— Linus Torvalds


ARM address dependency rule

LDR r1, [r0]
LDR r2, [r1]

LDR r1, [r0]
AND r1, r1, #0
LDR r2, [r3, r1]

Look ma, no barrier!

consume maybe?

template <typename T> auto consumeLoad(const T* location) {
    using Returned = typename std::remove_cv<T>::type;
    struct Consumed { Returned value; size_t dependency; } ret{};
    ret.value = reinterpret_cast<const volatile std::atomic<Returned>*>(
#if CPU(ARM)
    asm volatile("eor %[dependency], %[in], %[in]"
                 : [dependency] "=r"(ret.dependency)
                 : [in] "r"(ret.value)
                 : "memory");
    ret.dependency = 0;
    return ret;

“looks like it probably works” — Richard Smith
“(other than the aliasing violation)”


Same architecture, different instructions / performance.

Flags to the rescue: -march, -mcpu, -mattr

  • Special instructions
  • what's the best spinloop?
  • nominally incorrect code
  • Workaround CPU bugs


  • C++ exposes hardware portably
  • Hardware changes over time
  • Assembly operations operation on memory locations
  • C++ atomics operate on datastructures

How do we optimize atomics?


more atomic: don’t violate forward progress

less atomic: don’t add non-benign races which weren’t already present

Put another way

correct programs must work under all executions an implementation is allowed to create

What can the compiler do?

At least as much as the hardware could do

and maybe more 😉

What does hardware do?

We saw a few examples earlier

Simple example

void inc(std::atomic<int> *y) {
  *y += 1;
std::atomic<int> x;
void two() {

std::atomic<int> x;
void two() {
  x += 2;

Similar example

std::atomic<int> x;
void inc(int val) {
  x += 1;
  x += val;

  lock incl x(%rip)
  lock addl %edi, x(%rip)

Opportunities through inlining

template<typename T>
bool silly(std::atomic<T> *x, T expected, T desired) {
  x->compare_exchange_strong(expected, desired); // Inlined.
  return expected == desired;

template<typename T>
bool silly(std::atomic<T> *x, T expected, T desired) {
  return x->compare_exchange_strong(expected, desired);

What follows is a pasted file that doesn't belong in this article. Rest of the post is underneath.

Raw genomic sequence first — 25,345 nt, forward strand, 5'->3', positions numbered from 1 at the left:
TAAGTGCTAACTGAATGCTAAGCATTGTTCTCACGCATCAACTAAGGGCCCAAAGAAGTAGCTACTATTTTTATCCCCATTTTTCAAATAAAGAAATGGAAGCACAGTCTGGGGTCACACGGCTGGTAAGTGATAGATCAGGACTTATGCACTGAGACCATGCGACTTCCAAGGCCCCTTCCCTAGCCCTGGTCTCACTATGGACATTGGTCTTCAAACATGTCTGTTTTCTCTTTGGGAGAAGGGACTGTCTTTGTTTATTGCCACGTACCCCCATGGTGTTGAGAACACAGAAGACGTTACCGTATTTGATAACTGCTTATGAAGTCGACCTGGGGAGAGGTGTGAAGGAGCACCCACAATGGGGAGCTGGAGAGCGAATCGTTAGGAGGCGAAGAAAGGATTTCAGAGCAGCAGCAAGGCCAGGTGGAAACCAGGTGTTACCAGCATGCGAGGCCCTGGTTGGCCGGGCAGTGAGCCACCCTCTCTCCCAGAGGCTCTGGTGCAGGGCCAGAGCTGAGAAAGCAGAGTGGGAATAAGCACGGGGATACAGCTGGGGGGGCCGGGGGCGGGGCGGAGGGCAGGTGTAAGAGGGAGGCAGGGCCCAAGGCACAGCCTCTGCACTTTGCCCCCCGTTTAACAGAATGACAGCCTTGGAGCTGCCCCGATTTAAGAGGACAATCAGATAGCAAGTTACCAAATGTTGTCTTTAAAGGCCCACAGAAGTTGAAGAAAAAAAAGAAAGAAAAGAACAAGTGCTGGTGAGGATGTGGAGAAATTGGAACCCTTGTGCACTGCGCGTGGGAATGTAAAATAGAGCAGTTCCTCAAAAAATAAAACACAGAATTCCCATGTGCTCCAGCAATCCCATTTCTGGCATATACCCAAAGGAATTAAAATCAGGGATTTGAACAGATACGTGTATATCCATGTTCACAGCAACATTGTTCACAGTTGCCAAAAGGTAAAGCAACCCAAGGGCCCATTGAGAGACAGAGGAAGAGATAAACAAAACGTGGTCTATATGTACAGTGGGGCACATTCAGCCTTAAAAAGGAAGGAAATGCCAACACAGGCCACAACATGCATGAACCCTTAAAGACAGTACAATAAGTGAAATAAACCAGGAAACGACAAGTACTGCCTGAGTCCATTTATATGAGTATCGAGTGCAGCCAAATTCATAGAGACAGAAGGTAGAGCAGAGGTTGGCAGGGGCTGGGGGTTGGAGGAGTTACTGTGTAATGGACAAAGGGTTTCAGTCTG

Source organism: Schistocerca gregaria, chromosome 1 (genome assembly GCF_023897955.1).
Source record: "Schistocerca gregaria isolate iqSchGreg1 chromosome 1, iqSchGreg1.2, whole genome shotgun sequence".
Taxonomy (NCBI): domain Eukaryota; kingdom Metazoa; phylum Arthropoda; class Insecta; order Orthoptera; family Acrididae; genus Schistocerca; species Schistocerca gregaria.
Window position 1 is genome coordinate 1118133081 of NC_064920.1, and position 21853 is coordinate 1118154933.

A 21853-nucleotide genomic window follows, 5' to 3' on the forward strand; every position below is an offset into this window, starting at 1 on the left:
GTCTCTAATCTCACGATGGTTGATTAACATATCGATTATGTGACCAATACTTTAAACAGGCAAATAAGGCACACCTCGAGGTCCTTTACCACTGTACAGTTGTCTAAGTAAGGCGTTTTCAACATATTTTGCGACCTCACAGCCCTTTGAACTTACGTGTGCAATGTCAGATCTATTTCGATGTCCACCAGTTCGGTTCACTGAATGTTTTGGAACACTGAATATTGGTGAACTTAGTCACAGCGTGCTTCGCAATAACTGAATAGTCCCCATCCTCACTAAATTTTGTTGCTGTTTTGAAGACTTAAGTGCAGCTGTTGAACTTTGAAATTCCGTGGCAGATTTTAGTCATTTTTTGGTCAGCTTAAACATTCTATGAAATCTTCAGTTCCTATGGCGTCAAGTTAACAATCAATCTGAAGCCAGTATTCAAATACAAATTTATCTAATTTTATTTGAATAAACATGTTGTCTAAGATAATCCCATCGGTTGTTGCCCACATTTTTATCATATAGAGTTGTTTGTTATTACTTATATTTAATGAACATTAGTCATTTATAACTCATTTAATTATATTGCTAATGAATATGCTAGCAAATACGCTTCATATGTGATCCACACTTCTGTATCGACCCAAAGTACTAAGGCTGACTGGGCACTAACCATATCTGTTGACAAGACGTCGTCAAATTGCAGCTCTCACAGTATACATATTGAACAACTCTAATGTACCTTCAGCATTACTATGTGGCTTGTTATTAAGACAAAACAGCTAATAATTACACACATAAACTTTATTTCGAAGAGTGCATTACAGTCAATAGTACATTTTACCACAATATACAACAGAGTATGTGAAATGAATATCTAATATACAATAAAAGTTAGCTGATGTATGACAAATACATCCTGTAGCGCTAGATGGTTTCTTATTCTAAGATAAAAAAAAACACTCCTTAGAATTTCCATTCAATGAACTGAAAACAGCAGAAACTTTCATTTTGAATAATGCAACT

A tricky one

Works for any memory order but release and acq_rel

template<typename T>
bool optme(std::atomic<T> *x, T desired) {
  T expected = desired;
  return x->compare_exchange_strong(expected, desired,
    std::memory_order_seq_cst, std::memory_order_relaxed);

template<typename T>
bool optme(std::atomic<T> *x, T desired) {
  return x->load(std::memory_order_seq_cst) == desired; // †

† compiler: mark transformed load as release sequence

‡ as defined in section 1.10 of the C++ standard

Stronger, faster

template<typename T>
T optmetoo(std::atomic<T> *x, T y) {
  T z = x->load();
  return z;

template<typename T>
T optmetoo(std::atomic<T> *x, T y) {
  return x->exchange(y);


Interesting problem...

Read ; Modify ; Write

Hogwild!: A Lock-Free Approach to Parallelizing Stochastic Gradient Descent


float y;
void g(float a) { y += a; }

        addss   y(%rip), %xmm0
        movss   %xmm0, y(%rip)


volatile float yv;
void gv(float a) { yv += a; }

        addss   yv(%rip), %xmm0
        movss   %xmm0, yv(%rip)


std::atomic<float> x;
void f(float a) { + a,

        movl    x(%rip), %eax
        movd    %eax, %xmm1
        addss   %xmm0, %xmm1
        movd    %xmm1, %eax
        movl    %eax, x(%rip)

        addss   x(%rip), %xmm0
        movss   %xmm0, x(%rip)

Optimization FTW!


Inlining and constant propagation


Same for fetch_or(0) and fetch_xor(0)



If simple things are hard…

…is your inline assembly correct?

…will it remain correct?

Do you trust your compiler?

What if the compiler emits suboptimal code?

File a bug!

Sequence lock

  • Get ticket number
  • Get the data
  • Check the ticket again
    • If odd: write was happening
    • If different: write occurred
    • If same: no write occurred, data is good
  • If data isn’t good: try again

std::tuple<T, T> reader() {
  T d1, d2; unsigned seq0, seq1;
  do {
    seq0 = seq.load(std::memory_order_acquire);
    d1 = data1.load(std::memory_order_relaxed);
    d2 = data2.load(std::memory_order_relaxed);
    seq1 = seq.load(std::memory_order_relaxed);
  } while (seq0 != seq1 || seq0 & 1);
  return {d1, d2};

void writer(T d1, T d2) {
  unsigned seq0 = seq.load(std::memory_order_relaxed); + 1, std::memory_order_relaxed);, std::memory_order_release);, std::memory_order_release); + 2, std::memory_order_release);

We really want a release load

(there is no release load)


T d1, d2;
unsigned seq0, seq1;
do {
  seq0 = seq.load(std::memory_order_acquire);
  d1 = data1.load(std::memory_order_relaxed);
  d2 = data2.load(std::memory_order_relaxed);
  seq1 = seq.fetch_add(0, std::memory_order_release);
} while (seq0 != seq1 || seq0 & 1);